A few days ago I spent the morning wandering around with an older lady, about 70 years young.  And I say 'young' because she must have five times as much energy as I do.

I think she could outperform me in many things: races, dancing, maybe arm wrestling.  I don't really know for sure, I certainly didn't challenge her to anything like that, but sometimes we just know who not to compete with.

This older lady I'll call 'grandma' because she most certainly is one.  I could also call her 'mom' because her son, that I've never met, was born the same year I was.  We're both dragons on the Chinese zodiac, her son and I.  She doesn't do 'zodiac things,' but everybody knows the animal that belongs to the year here.  Or does the year belong to the animal?  For example, this is the year of the chicken, and I know that because there are chickens everywhere, not real ones, but pictures of them... everywhere.  Think of it like Christmas in America but instead of holly branches, Santa Claus, elves, and other Christmasy things you might see printed on Oreo wrappers and billboards, you see the Animal of the Year.  Only you see it all year.  Last year it was the monkey, this year it's the chicken.  How time flies... or does it swing through trees?  Wait do chickens fly?

'Grandma' is not quite five feet tall, I have no idea how many meters that is, (I keep forgetting how many meters tall I am, more than one, less than two) She probably weighs less than a hundred pounds, and she's always laughing and bouncing around talking a mile a minute.  So imagine a chubby white guy walking slowly up the sidewalk next to a older Chinese lady flailing her arms around and laughing most of time.  That was us.

Eventually we ended up on the fifth floor of a huge book store, about five times the size of a Barnes & Nobel with about fifty times as many books.  The fifth floor is where the English books are.  Not the books 'in' English, but the books that 'teach' English.  I enjoy grabbing the English books and flipping through them saying: "It's so easy!"  That's the only time I get to brag here, my English is so good!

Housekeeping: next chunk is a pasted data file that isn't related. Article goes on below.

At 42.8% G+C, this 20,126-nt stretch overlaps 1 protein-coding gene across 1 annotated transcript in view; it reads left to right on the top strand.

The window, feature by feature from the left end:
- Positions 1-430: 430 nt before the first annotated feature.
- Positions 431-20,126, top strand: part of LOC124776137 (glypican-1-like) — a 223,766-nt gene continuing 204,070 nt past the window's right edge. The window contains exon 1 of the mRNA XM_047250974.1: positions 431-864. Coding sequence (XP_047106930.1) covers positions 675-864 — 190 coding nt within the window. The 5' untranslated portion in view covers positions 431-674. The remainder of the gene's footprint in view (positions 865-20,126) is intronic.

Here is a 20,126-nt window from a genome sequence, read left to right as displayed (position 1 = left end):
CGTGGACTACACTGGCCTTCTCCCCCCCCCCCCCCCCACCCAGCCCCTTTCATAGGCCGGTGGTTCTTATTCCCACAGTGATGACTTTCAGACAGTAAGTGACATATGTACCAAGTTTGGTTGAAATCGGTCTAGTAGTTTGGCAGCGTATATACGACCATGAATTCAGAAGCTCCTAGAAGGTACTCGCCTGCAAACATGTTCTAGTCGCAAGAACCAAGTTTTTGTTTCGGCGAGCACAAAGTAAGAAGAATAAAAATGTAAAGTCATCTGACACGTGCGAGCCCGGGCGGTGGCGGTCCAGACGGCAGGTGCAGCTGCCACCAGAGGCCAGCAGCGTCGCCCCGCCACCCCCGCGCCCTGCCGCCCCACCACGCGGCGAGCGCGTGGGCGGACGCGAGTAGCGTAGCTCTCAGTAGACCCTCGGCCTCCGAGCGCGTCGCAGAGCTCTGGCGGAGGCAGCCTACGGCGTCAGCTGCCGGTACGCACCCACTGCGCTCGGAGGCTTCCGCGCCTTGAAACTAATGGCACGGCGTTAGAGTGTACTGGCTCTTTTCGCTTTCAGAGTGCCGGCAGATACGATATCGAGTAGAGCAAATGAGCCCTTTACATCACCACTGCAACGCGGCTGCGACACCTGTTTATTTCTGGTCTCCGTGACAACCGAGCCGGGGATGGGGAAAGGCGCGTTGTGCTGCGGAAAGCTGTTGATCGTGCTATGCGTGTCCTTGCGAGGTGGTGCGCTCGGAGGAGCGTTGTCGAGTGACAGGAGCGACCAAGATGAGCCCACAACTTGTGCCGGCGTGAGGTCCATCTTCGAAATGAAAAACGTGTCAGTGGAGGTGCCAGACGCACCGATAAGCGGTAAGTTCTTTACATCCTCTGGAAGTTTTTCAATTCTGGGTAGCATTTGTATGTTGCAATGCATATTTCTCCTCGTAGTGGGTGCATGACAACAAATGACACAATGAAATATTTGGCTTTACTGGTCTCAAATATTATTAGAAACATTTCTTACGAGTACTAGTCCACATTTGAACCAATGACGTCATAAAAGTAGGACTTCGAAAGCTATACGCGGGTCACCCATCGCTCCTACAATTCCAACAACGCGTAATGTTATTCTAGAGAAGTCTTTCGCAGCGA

So, after 'grandma' and I left the book store, and as we walked down the busy sidewalk, she told me that she was going to take me to a wonton soup place that we had passed on our way to the book store.  It had an English sign that said "Mombo Wontons."  I remembered that she had talked about it and pointed to it a lot when we passed by it on our way to the book store.  Apparently wonton soup originated in her hometown, Shanghai, you might have heard of it.  As she convinced me that we needed to go eat wontons, she told me something I didn't quite understand:  She said I looked like I would need 3 "wons" of wontons.  Of course, in America it would be insulting to tell someone that they looked like they needed a lot of food, her basic meaning was that I was fat and needed to eat a lot.  But it's not considered insulting here, and I actually took it as a complement.  There's so much of me.  I didn't know how many 3 "wons" of wontons was anyway, I was kind of hungry, and I've learned that it doesn't pay to argue with people who want to feed you something.  I remember thinking: "A 'won' (or wan) means 10,000 in Chinese, but I don't think she's ordering me 30,000 wontons.  It must mean something else."